Sochi clock

Russia time change before 2014 Olympics would have cost $300 million

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Russia has already ruled out turning its clocks back one hour this winter, and the Sochi Olympic Organizing Committee president offered 300,000,000 more reasons why.

“We forecast, other than the reputational risk and discomfort to our athletes, logistical issues and financial risks,” Dmitry Chernyshenko said, according to R-Sport. “The extra expenditure needed from the federal budget to compensate international broadcasters who might lose advertising contracts in the event of a time change will lead to penalties, and we will have to compensate for it. The sum of the risks could exceed $300 million.”

Russia stopped turning its clocks back in 2011. Sochi is currently eight hours ahead of Eastern time and will be nine hours ahead after daylight savings time ends Nov. 3 and through the Olympics.

The times of competitions for the Sochi Games will be vastly different from the London 2012 Olympics (five hours ahead of ET) and the Vancouver 2010 Olympics (three hours behind ET).

Here is a full viewers guide, and here are the times of some major Sochi Olympic events:

Friday, Feb. 7: Opening ceremony — 8 p.m. Sochi/11 a.m. ET
Tuesday, Feb. 11: Men’s snowboard halfpipe final — 9:30 p.m. Sochi/12:30 p.m. ET
Wednesday, Feb. 12: Women’s downhill — 11 a.m. Sochi/2 a.m. ET
Wednesday, Feb. 13: Women’s snowboard halfpipe final — 9:30 p.m. Sochi/12:30 p.m. ET
Friday, Feb. 14: Men’s figure skating free skate (medal contenders) — 10 p.m. Sochi/1 p.m. ET
Thursday, Feb. 20: Women’s hockey gold-medal game — 9 p.m. Sochi/Noon ET
Thursday, Feb. 20: Women’s figure skating free skate (medal contenders) — 10 p.m. Sochi/1 p.m. ET
Sunday, Feb. 23: Men’s hockey gold-medal game — 4 p.m. Sochi/7 a.m. ET

Dolphin to be part of Sochi Olympic torch relay

Alina Zagitova is OAR’s first gold medalist of PyeongChang

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15-year-old Alina Zagitova won the first gold medal for the Olympic Athletes from Russia on Thursday night in the ladies’ free skate in PyeongChang.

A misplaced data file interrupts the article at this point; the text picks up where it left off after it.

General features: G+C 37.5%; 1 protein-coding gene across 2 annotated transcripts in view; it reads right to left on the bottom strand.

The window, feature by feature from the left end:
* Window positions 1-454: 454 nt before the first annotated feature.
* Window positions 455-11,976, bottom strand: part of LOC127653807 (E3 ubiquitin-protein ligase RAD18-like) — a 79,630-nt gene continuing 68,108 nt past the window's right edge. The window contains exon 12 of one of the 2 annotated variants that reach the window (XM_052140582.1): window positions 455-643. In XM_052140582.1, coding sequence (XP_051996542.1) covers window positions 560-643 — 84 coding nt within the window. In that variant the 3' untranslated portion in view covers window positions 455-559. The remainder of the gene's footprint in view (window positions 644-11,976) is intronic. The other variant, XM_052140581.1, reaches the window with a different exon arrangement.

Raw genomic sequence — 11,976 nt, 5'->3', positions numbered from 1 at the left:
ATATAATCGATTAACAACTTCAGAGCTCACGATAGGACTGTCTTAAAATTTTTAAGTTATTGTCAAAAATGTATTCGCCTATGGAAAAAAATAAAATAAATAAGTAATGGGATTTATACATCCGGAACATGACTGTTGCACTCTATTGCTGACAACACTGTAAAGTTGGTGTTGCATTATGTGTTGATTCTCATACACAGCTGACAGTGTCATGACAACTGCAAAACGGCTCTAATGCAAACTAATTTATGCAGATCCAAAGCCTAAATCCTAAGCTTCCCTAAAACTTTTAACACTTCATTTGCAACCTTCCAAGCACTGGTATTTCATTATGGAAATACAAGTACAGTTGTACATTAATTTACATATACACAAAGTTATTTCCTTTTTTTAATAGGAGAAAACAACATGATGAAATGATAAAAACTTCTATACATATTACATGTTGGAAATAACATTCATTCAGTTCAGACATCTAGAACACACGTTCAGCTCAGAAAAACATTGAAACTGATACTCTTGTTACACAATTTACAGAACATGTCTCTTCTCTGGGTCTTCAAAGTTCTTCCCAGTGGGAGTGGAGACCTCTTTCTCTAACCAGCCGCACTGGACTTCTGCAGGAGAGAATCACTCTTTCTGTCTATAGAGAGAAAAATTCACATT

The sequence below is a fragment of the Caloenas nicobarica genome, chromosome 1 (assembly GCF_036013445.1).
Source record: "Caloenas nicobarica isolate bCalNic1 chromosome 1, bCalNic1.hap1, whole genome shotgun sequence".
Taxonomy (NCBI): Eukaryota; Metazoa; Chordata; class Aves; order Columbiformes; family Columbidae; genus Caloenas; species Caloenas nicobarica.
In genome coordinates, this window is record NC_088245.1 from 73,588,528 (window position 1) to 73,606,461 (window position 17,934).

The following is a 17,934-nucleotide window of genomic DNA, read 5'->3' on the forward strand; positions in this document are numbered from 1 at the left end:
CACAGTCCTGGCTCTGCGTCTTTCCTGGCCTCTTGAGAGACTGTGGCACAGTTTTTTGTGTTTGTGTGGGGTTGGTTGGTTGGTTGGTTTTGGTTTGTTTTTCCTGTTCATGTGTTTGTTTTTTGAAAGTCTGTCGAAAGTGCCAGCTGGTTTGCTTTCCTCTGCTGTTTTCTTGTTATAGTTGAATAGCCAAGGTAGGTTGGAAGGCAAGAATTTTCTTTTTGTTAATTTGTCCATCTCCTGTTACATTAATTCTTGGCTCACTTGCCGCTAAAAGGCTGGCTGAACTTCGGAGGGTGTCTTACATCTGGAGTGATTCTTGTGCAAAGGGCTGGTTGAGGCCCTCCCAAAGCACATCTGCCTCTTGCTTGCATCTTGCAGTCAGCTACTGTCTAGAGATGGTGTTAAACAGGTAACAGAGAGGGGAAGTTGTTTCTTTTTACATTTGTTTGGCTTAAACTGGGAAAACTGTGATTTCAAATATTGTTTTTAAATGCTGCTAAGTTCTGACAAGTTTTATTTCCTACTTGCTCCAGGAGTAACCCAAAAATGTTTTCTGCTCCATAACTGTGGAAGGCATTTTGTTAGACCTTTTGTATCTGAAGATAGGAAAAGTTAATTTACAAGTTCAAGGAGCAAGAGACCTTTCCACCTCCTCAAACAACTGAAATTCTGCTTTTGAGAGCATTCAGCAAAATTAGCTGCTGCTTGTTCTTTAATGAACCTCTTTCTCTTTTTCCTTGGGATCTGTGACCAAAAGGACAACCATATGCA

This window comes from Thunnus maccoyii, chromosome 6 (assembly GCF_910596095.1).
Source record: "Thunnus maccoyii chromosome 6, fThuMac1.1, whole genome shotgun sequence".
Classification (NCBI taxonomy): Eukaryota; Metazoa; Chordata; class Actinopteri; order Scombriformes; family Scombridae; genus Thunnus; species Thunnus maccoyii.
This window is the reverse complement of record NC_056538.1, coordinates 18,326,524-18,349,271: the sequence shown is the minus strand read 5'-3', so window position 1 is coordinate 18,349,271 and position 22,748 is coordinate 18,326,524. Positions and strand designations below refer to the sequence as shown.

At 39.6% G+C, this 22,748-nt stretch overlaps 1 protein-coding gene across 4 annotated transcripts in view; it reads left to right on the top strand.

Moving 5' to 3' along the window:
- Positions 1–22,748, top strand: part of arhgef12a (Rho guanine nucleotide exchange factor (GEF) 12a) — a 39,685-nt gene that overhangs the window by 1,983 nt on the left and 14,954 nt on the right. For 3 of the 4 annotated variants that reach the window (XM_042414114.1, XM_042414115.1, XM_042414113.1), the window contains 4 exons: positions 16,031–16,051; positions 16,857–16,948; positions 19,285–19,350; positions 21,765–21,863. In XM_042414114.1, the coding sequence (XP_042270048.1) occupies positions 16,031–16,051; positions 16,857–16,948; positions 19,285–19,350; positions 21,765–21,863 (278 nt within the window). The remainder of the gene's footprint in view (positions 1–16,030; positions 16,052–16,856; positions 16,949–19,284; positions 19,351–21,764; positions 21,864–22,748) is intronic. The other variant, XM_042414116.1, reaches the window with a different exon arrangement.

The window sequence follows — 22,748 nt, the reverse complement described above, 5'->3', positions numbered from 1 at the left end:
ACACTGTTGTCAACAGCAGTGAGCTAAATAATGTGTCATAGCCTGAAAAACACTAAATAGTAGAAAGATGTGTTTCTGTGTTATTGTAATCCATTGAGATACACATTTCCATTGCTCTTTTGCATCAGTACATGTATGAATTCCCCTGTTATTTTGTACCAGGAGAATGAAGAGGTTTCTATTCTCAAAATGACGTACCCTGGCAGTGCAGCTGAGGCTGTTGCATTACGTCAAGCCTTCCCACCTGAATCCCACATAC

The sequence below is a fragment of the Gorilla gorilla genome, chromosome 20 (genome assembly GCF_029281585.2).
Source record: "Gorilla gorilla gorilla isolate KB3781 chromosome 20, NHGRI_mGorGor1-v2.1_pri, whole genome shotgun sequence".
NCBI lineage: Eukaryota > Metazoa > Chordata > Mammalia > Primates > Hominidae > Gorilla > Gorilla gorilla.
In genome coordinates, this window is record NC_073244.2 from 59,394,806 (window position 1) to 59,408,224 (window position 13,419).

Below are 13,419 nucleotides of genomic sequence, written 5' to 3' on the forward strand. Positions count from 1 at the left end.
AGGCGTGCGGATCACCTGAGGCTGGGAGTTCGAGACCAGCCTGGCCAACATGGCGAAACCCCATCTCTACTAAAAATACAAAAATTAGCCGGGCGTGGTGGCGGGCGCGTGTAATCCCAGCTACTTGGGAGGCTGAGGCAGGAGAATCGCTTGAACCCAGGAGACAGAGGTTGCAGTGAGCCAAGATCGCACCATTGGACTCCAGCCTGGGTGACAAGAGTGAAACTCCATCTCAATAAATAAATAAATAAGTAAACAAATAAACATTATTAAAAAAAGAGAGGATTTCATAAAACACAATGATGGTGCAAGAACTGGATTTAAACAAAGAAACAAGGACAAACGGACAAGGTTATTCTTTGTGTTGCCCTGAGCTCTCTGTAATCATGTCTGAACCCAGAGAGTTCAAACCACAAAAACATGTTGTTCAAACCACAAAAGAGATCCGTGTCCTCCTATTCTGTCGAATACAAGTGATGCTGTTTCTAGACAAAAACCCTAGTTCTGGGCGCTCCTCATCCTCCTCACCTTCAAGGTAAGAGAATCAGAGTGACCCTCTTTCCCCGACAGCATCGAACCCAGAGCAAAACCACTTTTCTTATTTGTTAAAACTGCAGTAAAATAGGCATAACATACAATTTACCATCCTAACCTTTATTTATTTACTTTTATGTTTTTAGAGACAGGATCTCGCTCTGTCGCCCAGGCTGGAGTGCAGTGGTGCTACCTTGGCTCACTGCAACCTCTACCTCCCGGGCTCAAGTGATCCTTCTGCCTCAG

Yevgenia Medvedeva, her training partner and the two-time world champion, earned silver by a margin of 1.31 points. That’s the exact margin Zagitova led Medvedeva by after the short program on Tuesday.

This marks the first time two women from the same country have shared the ladies’ figure skating podium since Tara Lipinski and Michelle Kwan in 1998. Speaking of Lipinski – Zagitova is less than a month older than Lipinski was when she won gold in Nagano, and Zagitova is now the second-youngest individual ladies’ Olympic champion in history.

Kaetlyn Osmond earned bronze – Canada’s first Olympic medal in ladies’ figure skating since 2010.

Results

Gold: Alina Zagitova (OAR)

Silver: Yevgenia Medvedeva (OAR)

Bronze: Kaetlyn Osmond (CAN)

9. Bradie Tennell (USA)

10. Mirai Nagasu (USA)

11. Karen Chen (USA)

Click here to read the full recap and watch highlights from the ladies’ free skate program

Serwa, Phelan continue Canada’s dominance of women’s ski cross

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Canadian skiers Kelsey Serwa and Brittany Phelan took the top spots in women’s ski cross at the 2018 PyeongChang Olympics, giving Canada its third consecutive gold medal in this event.

Switzerland’s Fanny Smith edged out Sweden’s Sandra Naeslund in the big final to claim the final spot on the podium.

Read the rest of the story and watch video at NBCOlympics.com